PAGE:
I also read You Will Not Have My Hate by Antoine Leiris and cried a lot on my last night, but it was a brilliant book and I would recommend it for some light emotional reading. I wish I could have taken more pictures to share with you, but you’ll just have to apply and see for yourself. You’re going to love it.

Picture of work expereince Nia next to her desk


I’ve known I wanted to go into Publishing for a few years now – which means I’ve kept an eye out for any internship or work experience placements being offered to international students in the UK. Early in January, while spending too much time on Twitter a tweet from PRH Careers UK caught my attention – they were offering work experience placements on a random allocation basis and you didn’t need a (UK) degree to apply. Since I had a right to work in the UK with my visa, I decided to give it a shot. I got a rejection email in February but decided to apply for the next batch anyway, hoping I’d luck out the second time – I did. I got placed at Penguin Random House Children’s with Marketing and Publicity around the end of May.

Now that I had been allotted a placement, I was a bit worried – what if my offer was retracted once they realized I could only work a certain number of hours per week? But I needn’t have worried – they were very understanding about my restrictions and allowed me to come in according to my weekly hours. I was allowed to set my own hours – either come in every day for a few hours or for three full days in the week. Wanting to get a well-rounded experience from the placement, I chose to come in for four to five hours every day.

At Children’s Marketing and Publicity, the team was warm, welcoming and encouraging – I never felt as though I was a burden on any of them, in fact, they valued my input and my help and always made sure to say so. My duties included managing fan-mail (both email and letters) for authors and some website curation (I handled some mail for Jacqueline Wilson which had my eleven-year-old self squealing). I also mailed out a lot of books and bookish swag – as a blogger who’d been on the receiving end a couple years ago, I had a new found appreciation for those who had done it before me. I also created some assets for marketing – for websites and apps where authors shared and interacted with their fans which were really exciting and allowed me to exercise my creativity – seeing some of it online was also a huge bonus.


I was also incredibly fortunate as during my placement there were talks held with people from Rights, Production and Editorial so we were able to ask several (probably repetitive) questions and understand what it took to make a finished book and beyond. These talks shattered a lot of preconceived notions I had about working in Publishing and helped me realize that there were a lot of avenues I could get into and use my skills in.


Possibly my favourite bit about working in Children’s was when during a team meeting I displayed so much excitement about Rick Riordan and the Percy Jackson books that I was later invited to talk/brainstorm about a newsletter about the books (this had my present self squealing) and the fandom itself. PRH Children’s was also different in the way they allocated mentors to every work experience intern – my mentor guided me and had a chat with me where I was encouraged to ask any and all questions I had about publishing which to a clueless but passionate student is immensely useful. Along with my mentor, everyone in the team was welcoming and encouraged questions – they wanted me to get as much as I could from these two weeks which I found very kind and I’m grateful for.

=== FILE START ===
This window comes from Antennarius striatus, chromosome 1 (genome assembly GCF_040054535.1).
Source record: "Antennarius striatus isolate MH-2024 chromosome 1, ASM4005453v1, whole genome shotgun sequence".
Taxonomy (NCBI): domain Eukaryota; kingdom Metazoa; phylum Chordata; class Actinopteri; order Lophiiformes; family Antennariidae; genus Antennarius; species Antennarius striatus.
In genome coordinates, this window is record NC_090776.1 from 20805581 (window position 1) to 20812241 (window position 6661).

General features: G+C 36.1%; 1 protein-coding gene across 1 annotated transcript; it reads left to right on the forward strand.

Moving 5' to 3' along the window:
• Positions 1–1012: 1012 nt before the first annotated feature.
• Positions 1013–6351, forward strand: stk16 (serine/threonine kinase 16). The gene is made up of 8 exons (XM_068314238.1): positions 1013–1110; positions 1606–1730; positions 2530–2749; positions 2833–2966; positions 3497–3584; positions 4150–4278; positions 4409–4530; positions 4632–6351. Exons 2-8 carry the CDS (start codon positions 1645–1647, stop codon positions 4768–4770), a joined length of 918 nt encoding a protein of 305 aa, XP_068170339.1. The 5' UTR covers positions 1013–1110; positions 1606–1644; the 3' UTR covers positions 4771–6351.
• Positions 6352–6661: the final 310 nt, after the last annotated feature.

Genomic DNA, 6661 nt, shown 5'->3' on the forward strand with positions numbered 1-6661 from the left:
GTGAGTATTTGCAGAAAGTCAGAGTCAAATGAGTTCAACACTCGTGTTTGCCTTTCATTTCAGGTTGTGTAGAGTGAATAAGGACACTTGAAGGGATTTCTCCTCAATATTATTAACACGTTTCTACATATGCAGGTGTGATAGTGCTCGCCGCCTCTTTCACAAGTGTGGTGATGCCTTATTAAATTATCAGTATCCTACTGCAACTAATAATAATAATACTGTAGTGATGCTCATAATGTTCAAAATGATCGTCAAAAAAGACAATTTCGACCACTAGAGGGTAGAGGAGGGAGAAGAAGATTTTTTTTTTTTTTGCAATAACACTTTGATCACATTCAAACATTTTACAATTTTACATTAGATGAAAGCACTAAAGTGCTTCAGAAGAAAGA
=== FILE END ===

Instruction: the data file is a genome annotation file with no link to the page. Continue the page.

Having finished this placement, I have gained some invaluable skills such as using Biblio3 (the metadata system used by most publishers to store data) and I have a new found understanding of my strengths which has made Marketing & Publicity my first choice instead of Editorial along with making Children’s and Young Adult the primary genre I’d like to work in. Plus, I got paid and got free books so that’s a win-win too.

Telling people about the next big book

Marketing and Publicity is about breaking through the noise.


It’s how you get – and keep – people’s attention.


It’s also about building audiences and communities for our authors and brands – and keeping them hungry for the next instalment.

Our structure

Each of our Publishers has its own dedicated Marketing and Publicity team.


The Digital team amplify campaigns across the group and our Communications team look after our corporate voice, both internally and externally.

Can you keep people coming back for more?

It’s not about a hard-sell – and often, you’ll have to be creative with your budget. It’s about starting conversations with readers and forging loyalty to an author or brand.


We don’t mind if you’ve worked with books before, or not. What we look for in this area are creative ideas, digital savvy and the persuasiveness and adaptability to see those ideas through every step of your campaign.

Our blog

But what’s it really like?


Who better to share with you what a career in Marketing and Publicity is like at Penguin Random House than the people doing these jobs?

How much time do you spend online?

Digital technology is allowing us to get closer to our readers than we’ve ever been before.


And bonding with our consumers online will ensure that this relationship lasts – today, tomorrow and in the future.

Our structure

The Digital team leads our consumer strategy across the business.


From Insight and Marketing to Publishing and Digital Development – the team is all about getting close to our readers and bringing our brands to life online.

Do you have creative ambition? Not afraid to experiment?

Whatever your background – whether you’re in marketing or product development – having conviction in your ideas, and the persuasion and practical skill to make them happen, is what we look for.


Digital technology has revolutionised how we consume entertainment – not just books, but film, broadcast and music too. If you’ve worked with digital audiences in any of these areas, we’d love to hear from you.

Our blog

But what’s it really like?


Who better to share with you what a career in Digital is like at Penguin Random House than the people doing these jobs?